National church facing ‘turbulent times’ financially as contributions from dioceses fall, treasurer says

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Cynthia Haines-Turner, prolocutor of General Synod, introduces voting on the 2019 budget at the Council of General Synod (CoGS) Saturday, Nov. 24. Photo: Saskia Rowley
“There’s always a conversation about what work needs to be done, what’s the best way for that work to be done, that’s without restructuring,” General Synod treasurer Hanna Goschy told Council of General Synod (CoGS) Friday, November 23. “That will have to continue.” Photo: Saskia Rowley

Mississauga, Ont.

Tough decisions are likely going to have to be made by leaders of the Anglican Church of Canada in the years ahead as it faces a possible downward turn in contributions from the dioceses, the church’s treasurer says.

“I think we’re entering a turning point, and some more turbulent times in proportional giving,” General Synod treasurer Hanna Goschy told Council of General Synod (CoGS) in a presentation on the budget Friday, November 23.

Over the course of 2018, she said, several dioceses let the national church know that they would not be able to contribute as much money as initially planned. As a result, the church is expecting that proportional gifts from the dioceses—the source of more than 90% of its core revenue—will be down in 2018 by about $303,000 from what had been projected, bringing total revenue for the year to a currently forecast $10,629,000.

A deficit of only about $14,000 is forecast for the year—mostly because the national church found ways to save on expenses in a number of ministry areas, Goschy said.

The church is anticipating that contributions from dioceses will continue to decline in coming years, she said, meaning six-figure deficits are anticipated for the years 2022 and 2023.

A budget document released to CoGS shows projected deficits of $205,024 and $244,382 for 2022 and 2023 respectively.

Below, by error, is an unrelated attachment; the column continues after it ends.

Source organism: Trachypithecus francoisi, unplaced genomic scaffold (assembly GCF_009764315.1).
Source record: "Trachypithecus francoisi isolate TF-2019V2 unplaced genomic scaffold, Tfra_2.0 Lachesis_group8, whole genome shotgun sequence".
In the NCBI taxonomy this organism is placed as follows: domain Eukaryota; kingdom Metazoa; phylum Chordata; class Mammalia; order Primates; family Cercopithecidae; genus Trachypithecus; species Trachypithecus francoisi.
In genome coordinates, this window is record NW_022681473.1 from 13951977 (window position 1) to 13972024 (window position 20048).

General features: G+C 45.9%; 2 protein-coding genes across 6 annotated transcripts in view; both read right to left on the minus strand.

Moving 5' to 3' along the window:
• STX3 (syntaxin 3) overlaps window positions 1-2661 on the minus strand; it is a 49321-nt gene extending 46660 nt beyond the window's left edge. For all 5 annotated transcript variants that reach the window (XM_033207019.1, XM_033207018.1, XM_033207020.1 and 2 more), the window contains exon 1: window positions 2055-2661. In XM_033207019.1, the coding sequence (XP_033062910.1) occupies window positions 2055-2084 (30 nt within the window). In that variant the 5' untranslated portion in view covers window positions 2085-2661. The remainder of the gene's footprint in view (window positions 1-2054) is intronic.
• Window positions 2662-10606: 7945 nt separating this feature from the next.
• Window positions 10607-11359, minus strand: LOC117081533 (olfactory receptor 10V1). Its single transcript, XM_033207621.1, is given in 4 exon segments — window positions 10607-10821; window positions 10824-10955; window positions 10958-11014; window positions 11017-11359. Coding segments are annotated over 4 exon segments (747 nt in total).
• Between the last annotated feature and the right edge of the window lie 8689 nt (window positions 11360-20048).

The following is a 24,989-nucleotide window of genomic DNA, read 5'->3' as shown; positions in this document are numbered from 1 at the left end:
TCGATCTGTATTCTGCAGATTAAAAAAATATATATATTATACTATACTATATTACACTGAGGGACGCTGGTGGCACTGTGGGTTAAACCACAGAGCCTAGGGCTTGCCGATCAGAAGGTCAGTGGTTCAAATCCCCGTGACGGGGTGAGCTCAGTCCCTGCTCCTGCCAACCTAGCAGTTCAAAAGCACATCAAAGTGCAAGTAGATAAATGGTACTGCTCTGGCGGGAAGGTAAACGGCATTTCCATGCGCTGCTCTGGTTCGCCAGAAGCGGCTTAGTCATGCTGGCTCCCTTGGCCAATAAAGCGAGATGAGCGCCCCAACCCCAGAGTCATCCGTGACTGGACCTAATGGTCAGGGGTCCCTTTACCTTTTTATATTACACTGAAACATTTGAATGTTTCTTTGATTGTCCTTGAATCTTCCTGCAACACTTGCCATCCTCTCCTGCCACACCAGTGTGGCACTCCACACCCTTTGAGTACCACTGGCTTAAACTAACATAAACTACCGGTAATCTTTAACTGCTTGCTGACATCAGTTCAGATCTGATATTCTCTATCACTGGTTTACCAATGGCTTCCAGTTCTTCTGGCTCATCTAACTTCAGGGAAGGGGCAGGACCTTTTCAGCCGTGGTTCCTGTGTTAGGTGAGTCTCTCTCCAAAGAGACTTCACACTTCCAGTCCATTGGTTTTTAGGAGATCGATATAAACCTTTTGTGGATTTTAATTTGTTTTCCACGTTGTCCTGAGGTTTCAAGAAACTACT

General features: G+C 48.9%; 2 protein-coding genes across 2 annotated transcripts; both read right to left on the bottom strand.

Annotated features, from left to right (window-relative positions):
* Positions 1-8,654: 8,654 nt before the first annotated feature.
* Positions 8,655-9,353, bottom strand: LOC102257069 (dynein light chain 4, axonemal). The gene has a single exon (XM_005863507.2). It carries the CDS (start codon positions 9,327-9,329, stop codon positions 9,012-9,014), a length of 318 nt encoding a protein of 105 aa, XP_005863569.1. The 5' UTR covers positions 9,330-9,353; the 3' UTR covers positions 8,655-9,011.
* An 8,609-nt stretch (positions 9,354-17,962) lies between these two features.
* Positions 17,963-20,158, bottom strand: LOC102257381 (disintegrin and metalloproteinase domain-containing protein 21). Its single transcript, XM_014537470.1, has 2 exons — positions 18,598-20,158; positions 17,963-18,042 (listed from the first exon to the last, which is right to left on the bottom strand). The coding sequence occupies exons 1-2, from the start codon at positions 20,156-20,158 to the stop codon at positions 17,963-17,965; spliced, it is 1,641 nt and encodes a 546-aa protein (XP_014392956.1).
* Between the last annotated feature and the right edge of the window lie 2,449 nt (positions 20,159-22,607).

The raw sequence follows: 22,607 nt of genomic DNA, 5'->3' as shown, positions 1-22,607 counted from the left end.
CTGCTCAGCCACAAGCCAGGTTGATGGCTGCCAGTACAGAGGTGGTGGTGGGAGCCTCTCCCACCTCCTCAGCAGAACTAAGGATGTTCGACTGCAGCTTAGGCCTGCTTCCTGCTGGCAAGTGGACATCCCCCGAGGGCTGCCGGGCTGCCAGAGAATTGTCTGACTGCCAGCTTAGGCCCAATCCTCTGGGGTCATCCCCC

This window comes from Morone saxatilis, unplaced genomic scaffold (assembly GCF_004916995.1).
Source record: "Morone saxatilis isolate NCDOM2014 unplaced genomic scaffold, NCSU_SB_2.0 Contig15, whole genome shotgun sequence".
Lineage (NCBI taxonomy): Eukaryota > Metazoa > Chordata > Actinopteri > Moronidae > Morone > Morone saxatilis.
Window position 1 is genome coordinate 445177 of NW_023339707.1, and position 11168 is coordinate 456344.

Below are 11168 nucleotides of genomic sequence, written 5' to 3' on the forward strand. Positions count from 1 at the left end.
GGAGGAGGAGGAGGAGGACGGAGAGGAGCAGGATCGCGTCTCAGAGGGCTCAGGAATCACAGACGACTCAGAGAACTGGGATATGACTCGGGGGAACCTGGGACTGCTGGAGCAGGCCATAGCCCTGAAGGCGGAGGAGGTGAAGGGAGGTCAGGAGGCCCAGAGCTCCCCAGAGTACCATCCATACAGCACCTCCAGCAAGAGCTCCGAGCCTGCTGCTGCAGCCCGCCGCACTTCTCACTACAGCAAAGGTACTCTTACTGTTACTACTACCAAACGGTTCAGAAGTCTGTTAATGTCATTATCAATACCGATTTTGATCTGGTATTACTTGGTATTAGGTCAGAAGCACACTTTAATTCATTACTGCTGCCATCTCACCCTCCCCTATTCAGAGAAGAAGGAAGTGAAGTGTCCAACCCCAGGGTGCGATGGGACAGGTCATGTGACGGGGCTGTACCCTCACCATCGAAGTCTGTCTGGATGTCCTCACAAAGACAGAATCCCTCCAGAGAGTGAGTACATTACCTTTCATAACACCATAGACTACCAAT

A sharp downward turn in diocesan contributions would mark something of a departure from the pattern of diocesan contributions since 2008, which has been “relatively stable”—though contributions have shrunk by $416,000 since 2016, she said.

Apart from the possibility of shrinking revenue from the dioceses, the national church is also facing uncertainty around the cost of the planned self-determining Indigenous church, Goschy said. It seems likely the Anglican Church of Canada will have to make significant changes in the way it does things to prepare financially for 2022 and 2023.

“Before we get to those years we’re going to have to do a lot of work to balance the budget at that time,” she said. “If it’s just [a shortfall of] $100,000, we can do some manipulations, and it’s easier to manage, but when we’re talking several hundred thousand dollars some other things are going to have to happen.”

For 2019, a small surplus—just under $3,000—is projected. The church was able to balance its budget for 2019 essentially by not filling some positions left vacant by retiring or resigning employees, she said.

“There’s always a conversation about what work needs to be done, what’s the best way for that work to be done, that’s without restructuring,” she said. “That will have to continue.”

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Tali Folkins

3 COMMENTS

  1. Maybe one day we’ll wake up to the fact that we have given up on stewardship and instead simply try to raise fund to meet a budget using methods ,that have been failing for decades.
    +Douglas Hambidge

    • +Douglas I couldn’t agree more. Would you believe that most churches leave giving to chance? Every church in every diocese should be teaching stewardship education. It shouldn’t be an add-on or after-thought. I have found that churches can grow. I have found that churches can engage in new ministry. And 9 times out of 10 the churches that are growing are also faithfully doing stewardship. It’s not rocket science.

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